In 1957, Jacques Cousteau began his tenure as the director of the Monaco Oceanographic Research Institute and Museum. In order to reward and celebrate friends of this institution, Prince Rainier III of Monaco is believed to have commissioned 50 dive watches from Omega other than the conventional Seamaster 600 ‘PloProf’. The result was the Seamaster 1000 ‘Le Grand’ of which the first was given to Cousteau. Subsequent demand drove the production of another 100 examples for the public market.
From 1968 all the way through to the Sagittarius 1 mission in late 1971, COMEX used Omega’s watches before, at last, moving to Rolex – the brand most often associated with this pioneering firm.
Rolex and COMEX
Before talking about that development, we do have to address which watch Rolex was proposing to use. You see, many people assume that the ref. 5513 and ref. 5514 200-metre Rolex Submariners with helium escape valves were the first attempt from Rolex to produce a saturation dive watch. However, the timeline suggests that these were a later addition in the 1970s. In the 1960s, it was the ref. 5512 and ref. 5513 Submariners (the 5512 being the chronometer version of the 5513) which were used by Rolex for missions such as the US Navy’s SEALAB which began to get seriously close to their 200-metre depth limit. As such, when Rolex began work on the Sea-Dweller in 1967, they were merely trying to make a deeper-diving watch as explained by the research of Jose Pereztroika on Perezcope.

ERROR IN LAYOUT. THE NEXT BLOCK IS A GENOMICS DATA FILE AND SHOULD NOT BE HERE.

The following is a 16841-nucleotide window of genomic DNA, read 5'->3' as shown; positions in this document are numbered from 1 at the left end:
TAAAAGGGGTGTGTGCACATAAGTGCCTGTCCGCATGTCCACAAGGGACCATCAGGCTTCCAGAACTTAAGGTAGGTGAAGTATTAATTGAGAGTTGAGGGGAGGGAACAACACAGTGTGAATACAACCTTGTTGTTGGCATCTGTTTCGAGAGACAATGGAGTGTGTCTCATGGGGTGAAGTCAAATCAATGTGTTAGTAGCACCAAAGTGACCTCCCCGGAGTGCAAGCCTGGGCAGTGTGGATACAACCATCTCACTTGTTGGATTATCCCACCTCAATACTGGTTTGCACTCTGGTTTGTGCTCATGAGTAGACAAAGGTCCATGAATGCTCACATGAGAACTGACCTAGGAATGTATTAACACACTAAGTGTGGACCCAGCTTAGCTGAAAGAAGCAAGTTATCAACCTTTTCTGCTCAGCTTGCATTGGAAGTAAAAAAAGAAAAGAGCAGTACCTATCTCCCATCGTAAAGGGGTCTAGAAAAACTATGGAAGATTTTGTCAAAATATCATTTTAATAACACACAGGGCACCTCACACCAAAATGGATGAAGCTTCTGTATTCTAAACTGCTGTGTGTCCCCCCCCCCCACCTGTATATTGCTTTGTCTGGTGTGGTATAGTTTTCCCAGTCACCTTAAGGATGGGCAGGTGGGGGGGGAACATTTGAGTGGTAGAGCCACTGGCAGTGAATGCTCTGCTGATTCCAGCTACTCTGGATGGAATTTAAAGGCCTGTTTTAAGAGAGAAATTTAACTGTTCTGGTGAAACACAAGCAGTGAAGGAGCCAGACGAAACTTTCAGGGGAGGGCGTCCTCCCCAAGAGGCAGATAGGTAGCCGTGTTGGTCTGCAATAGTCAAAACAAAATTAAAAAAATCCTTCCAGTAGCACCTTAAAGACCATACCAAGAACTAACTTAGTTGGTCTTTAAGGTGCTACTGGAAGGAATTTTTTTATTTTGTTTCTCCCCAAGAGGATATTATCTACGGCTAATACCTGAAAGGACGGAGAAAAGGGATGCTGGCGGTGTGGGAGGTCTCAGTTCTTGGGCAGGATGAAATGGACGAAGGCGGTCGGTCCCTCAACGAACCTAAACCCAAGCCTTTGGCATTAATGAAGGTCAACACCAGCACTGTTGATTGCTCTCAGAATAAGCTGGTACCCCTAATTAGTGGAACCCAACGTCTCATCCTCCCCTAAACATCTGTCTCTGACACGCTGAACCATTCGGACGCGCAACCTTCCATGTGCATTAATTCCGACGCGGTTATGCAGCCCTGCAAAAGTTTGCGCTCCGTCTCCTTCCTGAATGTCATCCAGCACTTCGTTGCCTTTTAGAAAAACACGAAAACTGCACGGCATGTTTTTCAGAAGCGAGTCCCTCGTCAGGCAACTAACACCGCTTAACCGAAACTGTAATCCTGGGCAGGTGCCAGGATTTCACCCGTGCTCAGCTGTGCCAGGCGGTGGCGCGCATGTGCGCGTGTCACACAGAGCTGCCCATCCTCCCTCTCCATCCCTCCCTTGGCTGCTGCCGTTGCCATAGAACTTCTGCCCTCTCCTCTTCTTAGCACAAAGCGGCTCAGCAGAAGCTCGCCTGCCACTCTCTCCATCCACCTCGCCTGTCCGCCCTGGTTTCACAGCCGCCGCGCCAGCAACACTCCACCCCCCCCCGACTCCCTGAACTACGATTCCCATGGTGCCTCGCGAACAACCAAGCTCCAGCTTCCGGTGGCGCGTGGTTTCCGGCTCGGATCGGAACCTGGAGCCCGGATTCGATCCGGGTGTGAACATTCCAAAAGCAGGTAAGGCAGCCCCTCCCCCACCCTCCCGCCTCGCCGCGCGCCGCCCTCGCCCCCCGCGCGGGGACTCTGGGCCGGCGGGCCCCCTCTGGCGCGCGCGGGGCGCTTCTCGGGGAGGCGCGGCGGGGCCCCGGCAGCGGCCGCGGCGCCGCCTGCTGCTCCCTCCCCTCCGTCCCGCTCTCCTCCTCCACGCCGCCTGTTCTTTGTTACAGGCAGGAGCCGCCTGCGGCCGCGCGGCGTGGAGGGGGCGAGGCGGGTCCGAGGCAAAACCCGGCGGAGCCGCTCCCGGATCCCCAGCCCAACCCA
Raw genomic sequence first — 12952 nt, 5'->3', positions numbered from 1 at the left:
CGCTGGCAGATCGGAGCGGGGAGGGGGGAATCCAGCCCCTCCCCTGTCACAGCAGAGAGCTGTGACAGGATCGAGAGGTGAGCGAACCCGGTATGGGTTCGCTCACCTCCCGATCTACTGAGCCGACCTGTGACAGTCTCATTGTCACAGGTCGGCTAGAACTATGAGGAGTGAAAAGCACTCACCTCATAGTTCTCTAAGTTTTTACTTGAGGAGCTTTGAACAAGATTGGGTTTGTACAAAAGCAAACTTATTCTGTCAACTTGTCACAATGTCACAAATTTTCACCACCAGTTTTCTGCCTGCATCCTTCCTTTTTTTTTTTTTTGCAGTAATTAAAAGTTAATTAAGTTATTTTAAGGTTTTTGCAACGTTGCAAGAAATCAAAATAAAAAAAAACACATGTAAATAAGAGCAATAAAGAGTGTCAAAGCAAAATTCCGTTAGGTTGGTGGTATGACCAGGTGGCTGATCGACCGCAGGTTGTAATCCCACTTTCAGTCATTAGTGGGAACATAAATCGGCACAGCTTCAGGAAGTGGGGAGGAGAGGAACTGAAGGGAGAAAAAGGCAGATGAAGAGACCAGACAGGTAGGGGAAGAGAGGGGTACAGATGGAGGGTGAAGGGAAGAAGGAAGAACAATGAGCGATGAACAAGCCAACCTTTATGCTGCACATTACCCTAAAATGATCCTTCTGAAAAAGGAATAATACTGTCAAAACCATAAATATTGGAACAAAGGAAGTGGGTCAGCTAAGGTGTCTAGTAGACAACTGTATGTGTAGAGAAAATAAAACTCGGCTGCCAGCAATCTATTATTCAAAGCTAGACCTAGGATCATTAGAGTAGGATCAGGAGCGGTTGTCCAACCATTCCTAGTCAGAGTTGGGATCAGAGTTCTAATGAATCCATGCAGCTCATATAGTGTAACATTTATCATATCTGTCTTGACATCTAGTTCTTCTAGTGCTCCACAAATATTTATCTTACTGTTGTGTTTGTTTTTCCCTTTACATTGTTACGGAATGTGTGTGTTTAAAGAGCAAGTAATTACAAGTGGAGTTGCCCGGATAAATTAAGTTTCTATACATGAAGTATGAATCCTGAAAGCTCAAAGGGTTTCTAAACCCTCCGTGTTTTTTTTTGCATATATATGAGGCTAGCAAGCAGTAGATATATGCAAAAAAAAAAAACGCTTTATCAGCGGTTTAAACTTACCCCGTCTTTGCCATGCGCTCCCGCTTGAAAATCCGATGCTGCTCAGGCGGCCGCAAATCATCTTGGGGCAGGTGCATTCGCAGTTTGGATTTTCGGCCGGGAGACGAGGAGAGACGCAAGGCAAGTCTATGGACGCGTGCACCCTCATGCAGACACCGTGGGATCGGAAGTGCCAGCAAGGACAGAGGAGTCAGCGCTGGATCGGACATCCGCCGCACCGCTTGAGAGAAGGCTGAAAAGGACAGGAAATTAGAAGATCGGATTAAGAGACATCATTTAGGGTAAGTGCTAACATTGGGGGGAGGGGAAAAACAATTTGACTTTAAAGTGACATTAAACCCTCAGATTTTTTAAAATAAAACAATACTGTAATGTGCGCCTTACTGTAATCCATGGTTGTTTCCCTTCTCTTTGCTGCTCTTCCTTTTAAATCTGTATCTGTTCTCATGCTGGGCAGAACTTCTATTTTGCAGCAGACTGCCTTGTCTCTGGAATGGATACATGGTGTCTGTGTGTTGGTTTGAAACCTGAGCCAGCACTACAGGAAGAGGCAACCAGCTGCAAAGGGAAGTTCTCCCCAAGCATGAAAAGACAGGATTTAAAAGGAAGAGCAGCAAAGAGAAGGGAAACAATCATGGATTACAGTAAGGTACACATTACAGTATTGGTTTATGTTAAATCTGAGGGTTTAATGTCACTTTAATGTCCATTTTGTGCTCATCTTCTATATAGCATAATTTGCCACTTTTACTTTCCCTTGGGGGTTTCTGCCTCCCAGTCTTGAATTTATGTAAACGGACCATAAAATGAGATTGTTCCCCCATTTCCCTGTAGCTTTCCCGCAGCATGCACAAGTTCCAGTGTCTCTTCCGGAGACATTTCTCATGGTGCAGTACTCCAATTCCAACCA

In response to a desire for a deeper-diving watch, Rolex began work on the Sea-Dweller. During SEALAB 3, however, the prototype Single-Red 500m Sea-Dwellers worn began to explode on decompression and, soon after, Rolex fitted the iconic valve to relieve internal pressure. The story of how Rolex fitted the gas escape valve is varied, it now seems fairly conclusive that it was a single-red model worn by Dr Ralph Brauer, a pioneer of understanding high-pressure nervous syndrome, whilst working alongside COMEX in 1968.